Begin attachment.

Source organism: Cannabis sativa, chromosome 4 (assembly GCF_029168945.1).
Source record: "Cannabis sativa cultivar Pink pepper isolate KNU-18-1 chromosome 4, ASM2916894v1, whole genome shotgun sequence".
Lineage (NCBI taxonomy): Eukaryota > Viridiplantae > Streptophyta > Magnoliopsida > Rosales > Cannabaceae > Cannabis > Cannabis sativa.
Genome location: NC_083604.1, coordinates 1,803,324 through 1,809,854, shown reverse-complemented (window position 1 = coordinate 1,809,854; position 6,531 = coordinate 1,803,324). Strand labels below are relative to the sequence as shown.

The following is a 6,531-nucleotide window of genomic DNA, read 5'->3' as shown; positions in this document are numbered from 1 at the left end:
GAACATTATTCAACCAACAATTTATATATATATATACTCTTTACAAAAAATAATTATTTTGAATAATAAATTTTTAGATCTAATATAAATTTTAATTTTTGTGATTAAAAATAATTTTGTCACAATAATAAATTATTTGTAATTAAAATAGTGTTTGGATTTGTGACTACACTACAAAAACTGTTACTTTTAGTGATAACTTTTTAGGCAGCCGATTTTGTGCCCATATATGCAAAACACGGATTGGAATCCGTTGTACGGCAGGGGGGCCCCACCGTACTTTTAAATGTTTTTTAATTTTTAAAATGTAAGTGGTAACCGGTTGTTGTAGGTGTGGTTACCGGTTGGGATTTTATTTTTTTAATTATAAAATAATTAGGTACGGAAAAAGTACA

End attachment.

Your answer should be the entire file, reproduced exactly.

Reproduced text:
Source organism: Cannabis sativa, chromosome 4 (assembly GCF_029168945.1).
Source record: "Cannabis sativa cultivar Pink pepper isolate KNU-18-1 chromosome 4, ASM2916894v1, whole genome shotgun sequence".
Lineage (NCBI taxonomy): Eukaryota > Viridiplantae > Streptophyta > Magnoliopsida > Rosales > Cannabaceae > Cannabis > Cannabis sativa.
Genome location: NC_083604.1, coordinates 1,803,324 through 1,809,854, shown reverse-complemented (window position 1 = coordinate 1,809,854; position 6,531 = coordinate 1,803,324). Strand labels below are relative to the sequence as shown.

The following is a 6,531-nucleotide window of genomic DNA, read 5'->3' as shown; positions in this document are numbered from 1 at the left end:
GAACATTATTCAACCAACAATTTATATATATATATACTCTTTACAAAAAATAATTATTTTGAATAATAAATTTTTAGATCTAATATAAATTTTAATTTTTGTGATTAAAAATAATTTTGTCACAATAATAAATTATTTGTAATTAAAATAGTGTTTGGATTTGTGACTACACTACAAAAACTGTTACTTTTAGTGATAACTTTTTAGGCAGCCGATTTTGTGCCCATATATGCAAAACACGGATTGGAATCCGTTGTACGGCAGGGGGGCCCCACCGTACTTTTAAATGTTTTTTAATTTTTAAAATGTAAGTGGTAACCGGTTGTTGTAGGTGTGGTTACCGGTTGGGATTTTATTTTTTTAATTATAAAATAATTAGGTACGGAAAAAGTACA